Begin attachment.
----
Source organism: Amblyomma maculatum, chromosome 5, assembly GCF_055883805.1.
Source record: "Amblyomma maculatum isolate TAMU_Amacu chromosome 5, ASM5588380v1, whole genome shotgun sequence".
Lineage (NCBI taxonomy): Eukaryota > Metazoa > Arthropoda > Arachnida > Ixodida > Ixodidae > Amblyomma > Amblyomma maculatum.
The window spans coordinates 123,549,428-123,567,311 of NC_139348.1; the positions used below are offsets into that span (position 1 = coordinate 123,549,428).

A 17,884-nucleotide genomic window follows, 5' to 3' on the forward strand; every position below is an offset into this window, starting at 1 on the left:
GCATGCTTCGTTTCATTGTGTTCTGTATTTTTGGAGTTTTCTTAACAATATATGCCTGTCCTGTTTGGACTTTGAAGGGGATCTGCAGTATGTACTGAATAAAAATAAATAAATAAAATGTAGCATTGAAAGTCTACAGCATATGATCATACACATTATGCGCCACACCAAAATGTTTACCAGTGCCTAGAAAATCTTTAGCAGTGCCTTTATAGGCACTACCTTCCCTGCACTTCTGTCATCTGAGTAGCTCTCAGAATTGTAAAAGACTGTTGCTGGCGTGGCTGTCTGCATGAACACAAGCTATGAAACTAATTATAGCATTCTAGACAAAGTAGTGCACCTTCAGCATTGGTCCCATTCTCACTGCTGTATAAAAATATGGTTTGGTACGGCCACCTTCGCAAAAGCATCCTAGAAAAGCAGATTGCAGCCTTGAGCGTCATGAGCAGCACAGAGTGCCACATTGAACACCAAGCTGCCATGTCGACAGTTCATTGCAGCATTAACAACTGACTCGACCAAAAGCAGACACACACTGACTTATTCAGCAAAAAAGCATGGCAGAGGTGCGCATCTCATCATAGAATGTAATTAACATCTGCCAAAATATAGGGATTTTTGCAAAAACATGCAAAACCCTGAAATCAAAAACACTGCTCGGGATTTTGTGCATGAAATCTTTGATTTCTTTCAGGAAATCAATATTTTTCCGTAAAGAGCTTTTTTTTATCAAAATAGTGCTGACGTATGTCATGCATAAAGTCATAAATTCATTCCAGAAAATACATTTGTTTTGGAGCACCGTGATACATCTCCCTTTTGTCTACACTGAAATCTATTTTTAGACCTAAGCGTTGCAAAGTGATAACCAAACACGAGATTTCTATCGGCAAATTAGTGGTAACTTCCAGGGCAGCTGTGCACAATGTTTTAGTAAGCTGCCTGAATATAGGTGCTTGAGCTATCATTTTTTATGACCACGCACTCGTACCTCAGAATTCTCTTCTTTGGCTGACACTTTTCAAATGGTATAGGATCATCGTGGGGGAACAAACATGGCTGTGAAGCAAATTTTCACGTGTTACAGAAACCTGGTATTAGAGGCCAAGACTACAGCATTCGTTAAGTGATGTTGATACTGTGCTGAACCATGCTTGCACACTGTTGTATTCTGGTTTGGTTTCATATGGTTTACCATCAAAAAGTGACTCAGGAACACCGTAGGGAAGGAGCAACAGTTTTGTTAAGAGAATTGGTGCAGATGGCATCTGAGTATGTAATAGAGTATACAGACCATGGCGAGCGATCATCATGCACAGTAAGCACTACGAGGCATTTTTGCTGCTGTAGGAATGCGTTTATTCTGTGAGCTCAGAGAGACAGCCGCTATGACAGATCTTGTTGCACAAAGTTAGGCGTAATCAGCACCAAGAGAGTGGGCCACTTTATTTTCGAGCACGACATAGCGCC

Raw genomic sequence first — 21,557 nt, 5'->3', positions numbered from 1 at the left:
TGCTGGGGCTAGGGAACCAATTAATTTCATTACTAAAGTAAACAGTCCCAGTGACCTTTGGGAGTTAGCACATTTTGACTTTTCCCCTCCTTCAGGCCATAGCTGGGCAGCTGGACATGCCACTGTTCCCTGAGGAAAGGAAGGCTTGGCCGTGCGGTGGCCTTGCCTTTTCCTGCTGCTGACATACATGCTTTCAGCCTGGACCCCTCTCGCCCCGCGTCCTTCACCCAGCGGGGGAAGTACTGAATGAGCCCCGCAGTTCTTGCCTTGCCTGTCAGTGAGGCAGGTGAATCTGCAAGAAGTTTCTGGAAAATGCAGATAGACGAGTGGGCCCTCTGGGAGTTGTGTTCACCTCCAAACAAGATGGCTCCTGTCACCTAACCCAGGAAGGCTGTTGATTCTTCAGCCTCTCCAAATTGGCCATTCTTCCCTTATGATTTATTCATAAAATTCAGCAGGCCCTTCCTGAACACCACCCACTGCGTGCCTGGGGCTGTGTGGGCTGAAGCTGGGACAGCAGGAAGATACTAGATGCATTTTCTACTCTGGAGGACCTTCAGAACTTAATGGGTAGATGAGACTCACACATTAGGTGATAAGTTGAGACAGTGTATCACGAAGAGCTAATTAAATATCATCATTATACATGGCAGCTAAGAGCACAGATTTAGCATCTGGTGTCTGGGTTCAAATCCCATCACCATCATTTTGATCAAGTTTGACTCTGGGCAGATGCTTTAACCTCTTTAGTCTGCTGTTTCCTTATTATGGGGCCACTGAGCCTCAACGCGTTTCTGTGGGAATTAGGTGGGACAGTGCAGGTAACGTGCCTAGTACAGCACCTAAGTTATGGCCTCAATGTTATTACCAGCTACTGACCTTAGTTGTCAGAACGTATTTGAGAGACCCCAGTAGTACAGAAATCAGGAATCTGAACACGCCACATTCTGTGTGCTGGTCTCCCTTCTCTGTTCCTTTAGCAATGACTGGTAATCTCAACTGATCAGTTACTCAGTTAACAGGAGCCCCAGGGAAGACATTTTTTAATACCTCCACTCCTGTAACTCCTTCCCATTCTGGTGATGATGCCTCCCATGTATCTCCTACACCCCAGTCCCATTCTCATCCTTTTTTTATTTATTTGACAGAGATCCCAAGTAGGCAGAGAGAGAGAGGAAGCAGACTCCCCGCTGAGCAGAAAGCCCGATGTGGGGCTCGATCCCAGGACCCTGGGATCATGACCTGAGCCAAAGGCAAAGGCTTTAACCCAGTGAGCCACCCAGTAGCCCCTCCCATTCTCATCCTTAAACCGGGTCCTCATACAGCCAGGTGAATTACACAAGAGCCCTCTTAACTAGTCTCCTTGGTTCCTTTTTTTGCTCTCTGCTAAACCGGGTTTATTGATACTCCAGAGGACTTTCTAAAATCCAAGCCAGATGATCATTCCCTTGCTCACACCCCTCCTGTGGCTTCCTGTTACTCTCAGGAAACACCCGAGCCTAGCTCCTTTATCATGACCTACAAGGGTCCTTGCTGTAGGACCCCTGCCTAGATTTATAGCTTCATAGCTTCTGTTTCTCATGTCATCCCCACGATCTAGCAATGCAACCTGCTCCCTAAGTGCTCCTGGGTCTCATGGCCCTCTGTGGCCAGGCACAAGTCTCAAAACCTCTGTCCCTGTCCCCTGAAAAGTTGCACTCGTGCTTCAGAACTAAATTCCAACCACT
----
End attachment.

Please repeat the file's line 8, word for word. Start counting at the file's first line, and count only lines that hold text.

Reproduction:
TGCTGGGGCTAGGGAACCAATTAATTTCATTACTAAAGTAAACAGTCCCAGTGACCTTTGGGAGTTAGCACATTTTGACTTTTCCCCTCCTTCAGGCCATAGCTGGGCAGCTGGACATGCCACTGTTCCCTGAGGAAAGGAAGGCTTGGCCGTGCGGTGGCCTTGCCTTTTCCTGCTGCTGACATACATGCTTTCAGCCTGGACCCCTCTCGCCCCGCGTCCTTCACCCAGCGGGGGAAGTACTGAATGAGCCCCGCAGTTCTTGCCTTGCCTGTCAGTGAGGCAGGTGAATCTGCAAGAAGTTTCTGGAAAATGCAGATAGACGAGTGGGCCCTCTGGGAGTTGTGTTCACCTCCAAACAAGATGGCTCCTGTCACCTAACCCAGGAAGGCTGTTGATTCTTCAGCCTCTCCAAATTGGCCATTCTTCCCTTATGATTTATTCATAAAATTCAGCAGGCCCTTCCTGAACACCACCCACTGCGTGCCTGGGGCTGTGTGGGCTGAAGCTGGGACAGCAGGAAGATACTAGATGCATTTTCTACTCTGGAGGACCTTCAGAACTTAATGGGTAGATGAGACTCACACATTAGGTGATAAGTTGAGACAGTGTATCACGAAGAGCTAATTAAATATCATCATTATACATGGCAGCTAAGAGCACAGATTTAGCATCTGGTGTCTGGGTTCAAATCCCATCACCATCATTTTGATCAAGTTTGACTCTGGGCAGATGCTTTAACCTCTTTAGTCTGCTGTTTCCTTATTATGGGGCCACTGAGCCTCAACGCGTTTCTGTGGGAATTAGGTGGGACAGTGCAGGTAACGTGCCTAGTACAGCACCTAAGTTATGGCCTCAATGTTATTACCAGCTACTGACCTTAGTTGTCAGAACGTATTTGAGAGACCCCAGTAGTACAGAAATCAGGAATCTGAACACGCCACATTCTGTGTGCTGGTCTCCCTTCTCTGTTCCTTTAGCAATGACTGGTAATCTCAACTGATCAGTTACTCAGTTAACAGGAGCCCCAGGGAAGACATTTTTTAATACCTCCACTCCTGTAACTCCTTCCCATTCTGGTGATGATGCCTCCCATGTATCTCCTACACCCCAGTCCCATTCTCATCCTTTTTTTATTTATTTGACAGAGATCCCAAGTAGGCAGAGAGAGAGAGGAAGCAGACTCCCCGCTGAGCAGAAAGCCCGATGTGGGGCTCGATCCCAGGACCCTGGGATCATGACCTGAGCCAAAGGCAAAGGCTTTAACCCAGTGAGCCACCCAGTAGCCCCTCCCATTCTCATCCTTAAACCGGGTCCTCATACAGCCAGGTGAATTACACAAGAGCCCTCTTAACTAGTCTCCTTGGTTCCTTTTTTTGCTCTCTGCTAAACCGGGTTTATTGATACTCCAGAGGACTTTCTAAAATCCAAGCCAGATGATCATTCCCTTGCTCACACCCCTCCTGTGGCTTCCTGTTACTCTCAGGAAACACCCGAGCCTAGCTCCTTTATCATGACCTACAAGGGTCCTTGCTGTAGGACCCCTGCCTAGATTTATAGCTTCATAGCTTCTGTTTCTCATGTCATCCCCACGATCTAGCAATGCAACCTGCTCCCTAAGTGCTCCTGGGTCTCATGGCCCTCTGTGGCCAGGCACAAGTCTCAAAACCTCTGTCCCTGTCCCCTGAAAAGTTGCACTCGTGCTTCAGAACTAAATTCCAACCACT